Tuesday, 22 May 2012

Damning The Dam Protesters


On the evening of May 11, the front portion of a tanker containing 11,000 litres of diesel, on contract with NHPC, was set on fire in Thekeraguri village adjacent to NH 52, just past the Subansiri river bridge. This bridge lies in the district of Lakhimpur in Assam and is just 2-3 kms before the adjoining district of Dhemaji. Beyond the river on the left side a mountain range is visible which lies in Arunachal Pradesh. 

The same evening, a checkpost and protest camp at Ghagor was demolished. Ghagor lies on NH 52, few kilometres before the bridge. A road bifurcating on the left leads one directly to Gerukamukh (falling under Dhemaji district), which is the construction site and project headquarter of the 2,000 MW Lower Subansiri hydroelectric project on the Assam-Arunachal Pradesh border. The checkpost and the camp were jointly erected by 8 organisations protesting the construction of the dam in January 2012, after a massive people's movement to prevent the transportation of construction materials to Gerukamukh.

Ghagor on NH52, and the takeover of Prodeep Gogoi's dhaba opposite the checkpost and protest camp

On the night of May 11 and into the next morning, 14 men and women were beaten and arrested by the police for their alleged crime of setting fire to the tanker. A 13-year-old boy was slapped repeatedly on his head and detained for two hours. The next day, some more were beaten, dragged and arrested. By the morning of May 20, a total of 23 people were behind bars. It has been confirmed that the first 14 men and women have been booked under IPC 120 B (criminal conspiracy), 149 (unlawful assembly), 384 (extortion), 427 (mischief with damage to property) and 435 (mischief with fire). While the latter 3 charges are bailable offenses, section 120 B is a stringent one. The men and women arrested are either farmers, students or small-time businessmen, running shops or dhabas.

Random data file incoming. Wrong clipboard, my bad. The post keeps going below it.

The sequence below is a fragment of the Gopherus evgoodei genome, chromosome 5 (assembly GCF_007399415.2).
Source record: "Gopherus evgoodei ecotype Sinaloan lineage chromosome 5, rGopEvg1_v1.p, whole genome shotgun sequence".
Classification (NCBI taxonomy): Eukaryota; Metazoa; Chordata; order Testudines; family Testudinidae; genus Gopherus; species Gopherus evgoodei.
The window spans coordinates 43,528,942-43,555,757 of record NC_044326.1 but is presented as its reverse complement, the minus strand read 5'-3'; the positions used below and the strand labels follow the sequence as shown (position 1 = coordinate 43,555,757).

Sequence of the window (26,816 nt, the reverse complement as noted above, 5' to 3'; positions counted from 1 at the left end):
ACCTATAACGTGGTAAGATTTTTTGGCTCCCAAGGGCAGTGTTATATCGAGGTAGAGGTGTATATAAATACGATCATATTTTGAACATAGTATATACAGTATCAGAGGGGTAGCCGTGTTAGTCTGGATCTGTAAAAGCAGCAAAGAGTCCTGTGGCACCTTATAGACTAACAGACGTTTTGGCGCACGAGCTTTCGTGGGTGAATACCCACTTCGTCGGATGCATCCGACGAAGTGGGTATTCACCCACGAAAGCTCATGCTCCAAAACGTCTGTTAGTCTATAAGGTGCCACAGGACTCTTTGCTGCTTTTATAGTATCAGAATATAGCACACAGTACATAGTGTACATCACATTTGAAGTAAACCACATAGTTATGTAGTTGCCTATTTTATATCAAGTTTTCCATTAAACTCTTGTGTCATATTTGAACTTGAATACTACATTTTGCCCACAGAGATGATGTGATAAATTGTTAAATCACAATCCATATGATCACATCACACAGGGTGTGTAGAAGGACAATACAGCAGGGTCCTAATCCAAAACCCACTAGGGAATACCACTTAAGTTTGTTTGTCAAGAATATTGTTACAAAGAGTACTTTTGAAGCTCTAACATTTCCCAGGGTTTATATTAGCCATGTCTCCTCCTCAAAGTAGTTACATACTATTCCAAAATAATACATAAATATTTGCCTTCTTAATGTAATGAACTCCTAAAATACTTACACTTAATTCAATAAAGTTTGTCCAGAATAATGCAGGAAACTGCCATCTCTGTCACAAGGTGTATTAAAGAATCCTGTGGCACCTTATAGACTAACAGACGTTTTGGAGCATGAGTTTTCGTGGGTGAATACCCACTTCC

Over the last few days, I have been meeting activists and local leaders of ethnic groups, families of those arrested, officials of NHPC, police personnel, as well as some of those behind bars. Even as I write about these encounters in chapters, the repression continues: 4 people who had undertaken to sit on a hunger strike on May 20 have been arrested on charges of violating Section 144 of CrPC. The next few reports are an attempt to articulate all that has been understood in the last few days of repression.

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Azad Hazarika runs a health club in North Lakhimpur town. He began to go for meetings that called for the people in Assam to protest the Lower Subansiri hydro power project. During the resistance in December 2011, when NHPC tried to get in a significant part of a turbine into the project site, he was among those who lay down on the street to protest the passage of any kind of construction material. Today, he informally functions as a significant link among the people in the movement, at times when news dissemination is the most crucial aspect of the struggle.

He says that there was an informal agreement between government officials and activists part of 8 joint organisations resisting the construction of the dam, that tankers with diesel would be allowed to reach the project site at Gerukamukh only once in 20 days. This diesel was necessary as basic fuel to maintain a certain level of electric supply in project site. Hazarika gave a background to the all the events that finally led to the tanker being torched: 

“The 8 organisations then formed a 'big dams construction materials blockade' camp at Ghagor on NH 52. At any given point of time, 4 boys would man the checkpost, checking the challans of vehicles that took the left turn towards the project site at Gerakamukh. Any vehicle that bore NHPC on its challan was sent back; any other private vehicle was  allowed to pass. The camp, a little ahead from the checkpost, had about 50 people staying day and night, since January 2012. 

CRPF personnel now occupy Prodeep Gogoi's dhaba

On May 11, the boys at the checkpost saw a tanker approaching that road. The driver said that the police had kept the challan with them. Before the boys could stop the vehicle, it sped away towards the project site. An urgent meeting was called for, and the some officials arrived at the point, along with a huge police force. I was informed about the meeting and rushed towards Ghagor – it is 35 kms away from North Lakhimpur. But I was surprised to see that NH 52 was now being patrolled by the police and CRPF, well beyond the checkpost at Ghagor. As some negotiations took place at the camp, about two other vehicles sped away. Soon the rumour spread that the tanker had been set on fire. Arbitrary arrests followed.